"The great burden we have as Americans is that when we have to deal with something new, too often we can't deal with it from imagination and empathy, we have to actually experience it first. I do not want to wait until every single family has somebody die before we have a good policy on HIV and AIDS."
President Clinton, December 6, 1995
This examination of youth and HIV revealed five common themes that require action at all levels of American society, including the Federal government. There is strong consensus among scientists, health care providers, community leaders, and young people themselves on these matters. They are:
Government has three central responsibilities in leading our country's battle
against HIV and AIDS:
During the past three years, the Clinton Administration has sought to fulfill these obligations by submitting budgets that would increase overall funding for AIDS-related research by 40 percent. Funding for AIDS-related research has been increased by 26 percent and the Office of AIDS Research at the National Institutes of Health has been strengthened. Funding for AIDS prevention efforts has been increased by and a new community planning process has directly involved local organizations in the design of prevention programs. Funding for AIDS-related care has increased by 90 percent, including a 108 percent increase in money going to the Ryan White CARE Act. New efforts have been made to involve young people in each of these areas. The government has vigorously enforced provisions of the Americans with Disabilities Act prohibiting discrimination against people living with HIV and approval time for AIDS-related drugs has been cut in half.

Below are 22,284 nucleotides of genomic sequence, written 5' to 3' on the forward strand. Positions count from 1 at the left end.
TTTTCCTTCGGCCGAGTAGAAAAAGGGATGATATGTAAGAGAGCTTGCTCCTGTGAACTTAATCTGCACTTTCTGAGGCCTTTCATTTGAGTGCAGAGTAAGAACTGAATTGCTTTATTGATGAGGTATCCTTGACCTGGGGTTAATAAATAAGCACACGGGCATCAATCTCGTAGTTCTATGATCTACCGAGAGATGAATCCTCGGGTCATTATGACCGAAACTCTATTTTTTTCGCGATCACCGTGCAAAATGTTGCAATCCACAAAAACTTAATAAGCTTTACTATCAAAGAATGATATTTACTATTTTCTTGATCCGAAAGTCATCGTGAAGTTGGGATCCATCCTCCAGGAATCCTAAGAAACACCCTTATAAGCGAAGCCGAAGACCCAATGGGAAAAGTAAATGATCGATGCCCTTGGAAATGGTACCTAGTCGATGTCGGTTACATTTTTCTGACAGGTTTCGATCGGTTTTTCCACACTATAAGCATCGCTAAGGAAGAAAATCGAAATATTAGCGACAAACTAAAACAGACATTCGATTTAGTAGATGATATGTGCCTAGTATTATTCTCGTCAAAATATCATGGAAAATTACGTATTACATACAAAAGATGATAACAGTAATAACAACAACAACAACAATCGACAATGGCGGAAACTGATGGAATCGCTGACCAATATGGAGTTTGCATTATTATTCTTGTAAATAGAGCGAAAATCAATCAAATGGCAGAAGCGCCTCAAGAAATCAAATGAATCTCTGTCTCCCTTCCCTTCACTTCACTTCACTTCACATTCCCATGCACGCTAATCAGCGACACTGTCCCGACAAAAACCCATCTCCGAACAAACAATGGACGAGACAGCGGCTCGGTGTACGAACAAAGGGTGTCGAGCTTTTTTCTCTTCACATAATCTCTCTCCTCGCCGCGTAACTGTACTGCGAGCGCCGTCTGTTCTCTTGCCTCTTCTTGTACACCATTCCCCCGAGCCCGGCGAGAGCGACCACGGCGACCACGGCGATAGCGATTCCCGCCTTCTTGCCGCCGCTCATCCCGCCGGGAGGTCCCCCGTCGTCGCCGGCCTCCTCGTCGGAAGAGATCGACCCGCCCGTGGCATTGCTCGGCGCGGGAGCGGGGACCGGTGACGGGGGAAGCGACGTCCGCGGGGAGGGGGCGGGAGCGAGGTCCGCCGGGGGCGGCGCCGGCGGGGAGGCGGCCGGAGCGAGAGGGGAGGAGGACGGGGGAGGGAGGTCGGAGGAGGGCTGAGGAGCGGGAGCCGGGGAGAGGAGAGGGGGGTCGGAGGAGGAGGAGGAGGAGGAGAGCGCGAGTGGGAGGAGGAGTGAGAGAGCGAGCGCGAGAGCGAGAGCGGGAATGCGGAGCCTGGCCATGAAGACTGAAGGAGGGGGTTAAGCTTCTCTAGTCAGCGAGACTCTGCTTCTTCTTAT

In conjunction with this report, the following new initiatives are should be undertaken:
Listening to the Voices of Youth. Young people should be encouraged and empowered to have a voice in the development and implementation of HIV/AIDS research prevention, and care efforts. The Federal government should take the following steps to assure that voice is heard:
the Impact of HIV on Youth. Sufficient scientific information exists
to indicate that HIV may behave differently in infected adolescents and
that there are adolescent-specific health-care needs and treatment protocols
that must be identified in order to respond effectively. The following
steps are being taken to assure that this occurs:
Examining the Impact of HIV on Youth. Sufficient scientific information exists to indicate that HIV may behave differently in infected adolescents and that there are adolescent-specific health-care needs and treatment protocols that must be identified in order to respond effectively. The following steps are being taken to assure that this occurs:
Making Informed Decisions. HIV counseling and voluntary testing provide an important bridge between HIV prevention and care. To assure that young people have access to such services, the following steps are being taken:
Any effort to protect young Americans from the threat of HIV and AIDS cannot begin and end with the Federal government. These Federal should serve as the catalyst for action on all levels of society. Throughout the history of the epidemic, states, localities, communities, schools, churches, synagogues, private foundations, and voluntary charitable organizations have been actively committed to combating the spread of HIV. These efforts should continue and be expanded. The Federal government seeks and looks forward to a closer partnership with communities involved in this effort and pledges its continuing support for the critical work being done.